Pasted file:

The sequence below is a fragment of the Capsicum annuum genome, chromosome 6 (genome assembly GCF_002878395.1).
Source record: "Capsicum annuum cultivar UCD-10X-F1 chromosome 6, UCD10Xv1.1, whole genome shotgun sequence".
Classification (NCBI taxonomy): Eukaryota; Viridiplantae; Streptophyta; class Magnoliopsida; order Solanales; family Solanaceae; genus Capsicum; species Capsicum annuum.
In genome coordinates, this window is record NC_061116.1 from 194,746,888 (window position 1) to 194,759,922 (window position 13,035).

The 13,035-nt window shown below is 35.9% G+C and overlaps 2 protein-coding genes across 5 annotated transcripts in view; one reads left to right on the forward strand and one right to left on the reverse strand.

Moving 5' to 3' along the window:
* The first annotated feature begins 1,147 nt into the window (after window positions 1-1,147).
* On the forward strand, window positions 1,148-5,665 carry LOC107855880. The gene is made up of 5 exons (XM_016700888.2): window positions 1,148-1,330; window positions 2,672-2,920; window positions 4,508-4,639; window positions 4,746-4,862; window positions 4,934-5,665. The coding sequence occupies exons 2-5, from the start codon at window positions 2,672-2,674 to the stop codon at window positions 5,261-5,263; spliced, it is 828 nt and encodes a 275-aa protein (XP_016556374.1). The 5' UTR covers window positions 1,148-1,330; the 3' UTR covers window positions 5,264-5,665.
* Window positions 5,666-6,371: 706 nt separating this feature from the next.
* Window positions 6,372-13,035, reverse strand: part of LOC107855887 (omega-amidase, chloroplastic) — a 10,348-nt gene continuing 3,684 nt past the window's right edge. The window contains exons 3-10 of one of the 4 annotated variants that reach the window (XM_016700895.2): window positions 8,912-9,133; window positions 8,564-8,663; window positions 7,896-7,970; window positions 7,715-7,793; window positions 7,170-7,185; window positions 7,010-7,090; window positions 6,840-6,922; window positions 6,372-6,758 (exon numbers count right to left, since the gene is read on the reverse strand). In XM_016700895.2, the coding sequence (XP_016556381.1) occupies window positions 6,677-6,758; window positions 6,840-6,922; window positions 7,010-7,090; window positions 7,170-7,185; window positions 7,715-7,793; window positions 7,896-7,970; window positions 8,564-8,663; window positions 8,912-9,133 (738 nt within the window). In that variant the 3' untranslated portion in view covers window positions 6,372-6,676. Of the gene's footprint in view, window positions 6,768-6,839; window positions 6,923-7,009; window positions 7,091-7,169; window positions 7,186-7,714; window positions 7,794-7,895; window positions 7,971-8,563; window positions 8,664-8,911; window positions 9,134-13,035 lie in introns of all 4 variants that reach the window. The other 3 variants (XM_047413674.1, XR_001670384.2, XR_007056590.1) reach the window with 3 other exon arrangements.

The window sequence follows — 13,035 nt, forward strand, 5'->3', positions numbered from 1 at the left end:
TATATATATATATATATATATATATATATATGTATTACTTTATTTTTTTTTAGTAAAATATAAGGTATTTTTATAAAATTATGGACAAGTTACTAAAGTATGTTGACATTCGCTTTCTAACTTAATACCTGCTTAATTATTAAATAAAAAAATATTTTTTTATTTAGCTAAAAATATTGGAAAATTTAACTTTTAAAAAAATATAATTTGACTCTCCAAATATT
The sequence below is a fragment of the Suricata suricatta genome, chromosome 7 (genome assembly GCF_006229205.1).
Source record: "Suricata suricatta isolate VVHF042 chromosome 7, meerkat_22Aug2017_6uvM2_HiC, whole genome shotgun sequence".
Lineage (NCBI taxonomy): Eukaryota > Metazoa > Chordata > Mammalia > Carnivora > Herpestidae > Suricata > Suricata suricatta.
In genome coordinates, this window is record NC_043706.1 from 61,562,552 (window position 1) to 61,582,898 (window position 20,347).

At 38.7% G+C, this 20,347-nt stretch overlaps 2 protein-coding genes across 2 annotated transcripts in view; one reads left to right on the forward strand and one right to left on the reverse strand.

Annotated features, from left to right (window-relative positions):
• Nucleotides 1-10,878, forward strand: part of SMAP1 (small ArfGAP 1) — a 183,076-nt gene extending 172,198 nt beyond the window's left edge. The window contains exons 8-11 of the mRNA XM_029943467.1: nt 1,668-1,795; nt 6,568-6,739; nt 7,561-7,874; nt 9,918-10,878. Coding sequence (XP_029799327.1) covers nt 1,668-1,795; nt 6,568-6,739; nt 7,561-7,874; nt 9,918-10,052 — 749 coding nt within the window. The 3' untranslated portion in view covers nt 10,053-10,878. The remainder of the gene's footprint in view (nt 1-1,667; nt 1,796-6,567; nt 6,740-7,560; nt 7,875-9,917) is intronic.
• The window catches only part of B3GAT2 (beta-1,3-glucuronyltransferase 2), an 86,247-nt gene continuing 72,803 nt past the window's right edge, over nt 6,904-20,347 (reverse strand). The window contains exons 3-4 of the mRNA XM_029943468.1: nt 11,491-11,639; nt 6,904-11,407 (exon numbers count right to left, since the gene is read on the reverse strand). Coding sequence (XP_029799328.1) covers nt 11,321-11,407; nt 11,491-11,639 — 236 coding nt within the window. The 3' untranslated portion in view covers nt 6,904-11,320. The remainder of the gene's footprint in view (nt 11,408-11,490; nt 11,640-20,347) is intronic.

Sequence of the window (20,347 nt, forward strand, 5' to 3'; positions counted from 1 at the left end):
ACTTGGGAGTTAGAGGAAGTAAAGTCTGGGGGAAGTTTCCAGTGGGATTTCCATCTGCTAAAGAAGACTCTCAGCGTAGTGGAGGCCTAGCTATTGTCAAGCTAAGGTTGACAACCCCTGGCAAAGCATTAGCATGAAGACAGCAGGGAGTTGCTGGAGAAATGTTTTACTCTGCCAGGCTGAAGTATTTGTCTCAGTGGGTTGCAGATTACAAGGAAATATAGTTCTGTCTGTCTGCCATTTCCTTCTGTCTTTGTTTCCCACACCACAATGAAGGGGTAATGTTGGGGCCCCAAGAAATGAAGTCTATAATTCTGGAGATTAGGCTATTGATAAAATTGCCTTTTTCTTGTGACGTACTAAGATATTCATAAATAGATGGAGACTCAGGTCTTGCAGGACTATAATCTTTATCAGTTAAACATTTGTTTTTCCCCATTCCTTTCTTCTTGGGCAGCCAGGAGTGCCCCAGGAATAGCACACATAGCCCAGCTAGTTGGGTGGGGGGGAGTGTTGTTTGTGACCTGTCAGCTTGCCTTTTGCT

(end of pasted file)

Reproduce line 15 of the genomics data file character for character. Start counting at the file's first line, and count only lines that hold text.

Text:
Lineage (NCBI taxonomy): Eukaryota > Metazoa > Chordata > Mammalia > Carnivora > Herpestidae > Suricata > Suricata suricatta.